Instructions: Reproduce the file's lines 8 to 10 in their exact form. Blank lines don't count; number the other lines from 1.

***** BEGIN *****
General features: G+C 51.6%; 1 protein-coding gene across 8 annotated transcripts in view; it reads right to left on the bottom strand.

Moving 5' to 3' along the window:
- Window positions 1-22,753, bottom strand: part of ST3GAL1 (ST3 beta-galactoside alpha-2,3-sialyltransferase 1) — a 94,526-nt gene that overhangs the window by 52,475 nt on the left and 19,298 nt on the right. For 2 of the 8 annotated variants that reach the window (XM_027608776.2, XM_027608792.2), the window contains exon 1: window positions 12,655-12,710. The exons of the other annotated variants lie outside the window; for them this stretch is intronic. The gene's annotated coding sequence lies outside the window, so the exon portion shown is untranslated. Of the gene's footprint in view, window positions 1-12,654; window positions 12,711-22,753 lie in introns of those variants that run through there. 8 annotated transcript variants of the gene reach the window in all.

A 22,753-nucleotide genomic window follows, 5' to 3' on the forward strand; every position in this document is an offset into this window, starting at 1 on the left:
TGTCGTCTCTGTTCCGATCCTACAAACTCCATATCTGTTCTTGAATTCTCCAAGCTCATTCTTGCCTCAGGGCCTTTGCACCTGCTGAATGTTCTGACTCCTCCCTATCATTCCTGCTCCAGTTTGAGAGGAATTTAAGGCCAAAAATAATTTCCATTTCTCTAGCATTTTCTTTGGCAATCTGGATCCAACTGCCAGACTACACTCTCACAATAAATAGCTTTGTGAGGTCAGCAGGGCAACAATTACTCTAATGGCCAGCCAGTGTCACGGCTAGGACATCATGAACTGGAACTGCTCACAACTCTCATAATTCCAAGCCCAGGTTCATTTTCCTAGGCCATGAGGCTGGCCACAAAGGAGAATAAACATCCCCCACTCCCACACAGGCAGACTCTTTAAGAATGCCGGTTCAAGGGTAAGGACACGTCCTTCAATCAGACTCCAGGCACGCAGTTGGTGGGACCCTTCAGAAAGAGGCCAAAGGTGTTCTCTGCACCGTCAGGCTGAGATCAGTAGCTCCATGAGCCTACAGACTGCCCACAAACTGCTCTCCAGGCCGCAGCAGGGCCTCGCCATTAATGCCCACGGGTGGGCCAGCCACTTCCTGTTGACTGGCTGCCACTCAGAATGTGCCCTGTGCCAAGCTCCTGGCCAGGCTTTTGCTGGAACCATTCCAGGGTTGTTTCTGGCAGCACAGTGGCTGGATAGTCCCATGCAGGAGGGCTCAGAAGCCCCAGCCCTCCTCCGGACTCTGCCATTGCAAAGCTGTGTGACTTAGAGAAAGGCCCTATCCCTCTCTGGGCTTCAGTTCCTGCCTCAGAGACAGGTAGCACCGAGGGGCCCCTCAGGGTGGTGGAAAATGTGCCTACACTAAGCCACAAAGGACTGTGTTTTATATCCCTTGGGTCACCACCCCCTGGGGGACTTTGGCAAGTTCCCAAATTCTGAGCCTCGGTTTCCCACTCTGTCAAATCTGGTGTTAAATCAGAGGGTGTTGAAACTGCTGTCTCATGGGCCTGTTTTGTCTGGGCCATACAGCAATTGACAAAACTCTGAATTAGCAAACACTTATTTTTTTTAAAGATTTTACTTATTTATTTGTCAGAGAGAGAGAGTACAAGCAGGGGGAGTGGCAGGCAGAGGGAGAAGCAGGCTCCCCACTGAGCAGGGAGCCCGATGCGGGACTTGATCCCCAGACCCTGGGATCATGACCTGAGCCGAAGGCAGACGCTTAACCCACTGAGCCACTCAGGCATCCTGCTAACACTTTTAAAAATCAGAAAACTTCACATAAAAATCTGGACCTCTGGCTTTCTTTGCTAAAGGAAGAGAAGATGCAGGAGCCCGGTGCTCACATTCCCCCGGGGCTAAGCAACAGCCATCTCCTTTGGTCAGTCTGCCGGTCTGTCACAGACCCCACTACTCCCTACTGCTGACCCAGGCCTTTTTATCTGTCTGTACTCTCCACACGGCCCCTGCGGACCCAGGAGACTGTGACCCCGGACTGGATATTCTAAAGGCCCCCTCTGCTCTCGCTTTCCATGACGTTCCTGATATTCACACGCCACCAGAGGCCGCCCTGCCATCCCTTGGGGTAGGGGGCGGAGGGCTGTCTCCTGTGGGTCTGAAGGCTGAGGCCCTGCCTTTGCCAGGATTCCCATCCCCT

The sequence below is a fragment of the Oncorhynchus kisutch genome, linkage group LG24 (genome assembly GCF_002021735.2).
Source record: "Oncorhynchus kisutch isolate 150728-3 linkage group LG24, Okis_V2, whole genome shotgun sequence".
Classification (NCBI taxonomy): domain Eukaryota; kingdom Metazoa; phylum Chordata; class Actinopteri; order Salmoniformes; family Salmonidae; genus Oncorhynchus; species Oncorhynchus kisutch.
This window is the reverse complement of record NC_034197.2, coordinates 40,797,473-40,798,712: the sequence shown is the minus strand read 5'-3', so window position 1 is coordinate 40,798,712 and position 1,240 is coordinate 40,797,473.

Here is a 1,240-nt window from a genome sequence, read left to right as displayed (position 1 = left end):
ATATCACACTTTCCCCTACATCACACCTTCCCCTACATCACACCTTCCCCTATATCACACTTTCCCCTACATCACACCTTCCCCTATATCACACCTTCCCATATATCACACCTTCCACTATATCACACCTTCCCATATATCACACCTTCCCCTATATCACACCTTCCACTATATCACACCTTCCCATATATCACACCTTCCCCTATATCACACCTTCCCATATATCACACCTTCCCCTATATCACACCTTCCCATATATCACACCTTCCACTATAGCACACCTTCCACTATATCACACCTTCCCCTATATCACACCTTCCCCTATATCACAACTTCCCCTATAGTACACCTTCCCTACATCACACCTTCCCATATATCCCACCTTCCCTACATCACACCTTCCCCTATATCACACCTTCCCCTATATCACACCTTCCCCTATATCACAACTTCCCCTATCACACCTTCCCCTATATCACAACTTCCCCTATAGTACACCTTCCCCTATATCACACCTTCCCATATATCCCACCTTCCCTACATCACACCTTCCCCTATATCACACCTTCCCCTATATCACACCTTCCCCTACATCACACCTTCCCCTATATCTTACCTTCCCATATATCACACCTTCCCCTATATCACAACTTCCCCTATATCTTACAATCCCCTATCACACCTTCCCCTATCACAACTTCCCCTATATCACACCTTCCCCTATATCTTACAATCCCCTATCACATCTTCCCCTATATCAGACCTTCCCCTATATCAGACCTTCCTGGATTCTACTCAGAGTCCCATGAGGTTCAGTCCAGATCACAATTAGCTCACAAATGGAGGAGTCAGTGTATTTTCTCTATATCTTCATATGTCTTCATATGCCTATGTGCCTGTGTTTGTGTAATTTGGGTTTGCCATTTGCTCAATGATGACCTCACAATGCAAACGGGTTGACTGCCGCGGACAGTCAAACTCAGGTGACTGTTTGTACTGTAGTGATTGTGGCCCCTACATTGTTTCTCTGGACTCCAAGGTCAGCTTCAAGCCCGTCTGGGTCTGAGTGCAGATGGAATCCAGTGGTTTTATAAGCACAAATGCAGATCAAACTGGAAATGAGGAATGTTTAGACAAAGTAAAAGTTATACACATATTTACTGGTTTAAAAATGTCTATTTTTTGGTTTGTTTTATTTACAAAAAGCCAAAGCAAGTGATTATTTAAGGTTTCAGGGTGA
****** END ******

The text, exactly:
Classification (NCBI taxonomy): domain Eukaryota; kingdom Metazoa; phylum Chordata; class Actinopteri; order Salmoniformes; family Salmonidae; genus Oncorhynchus; species Oncorhynchus kisutch.
This window is the reverse complement of record NC_034197.2, coordinates 40,797,473-40,798,712: the sequence shown is the minus strand read 5'-3', so window position 1 is coordinate 40,798,712 and position 1,240 is coordinate 40,797,473.

Here is a 1,240-nt window from a genome sequence, read left to right as displayed (position 1 = left end):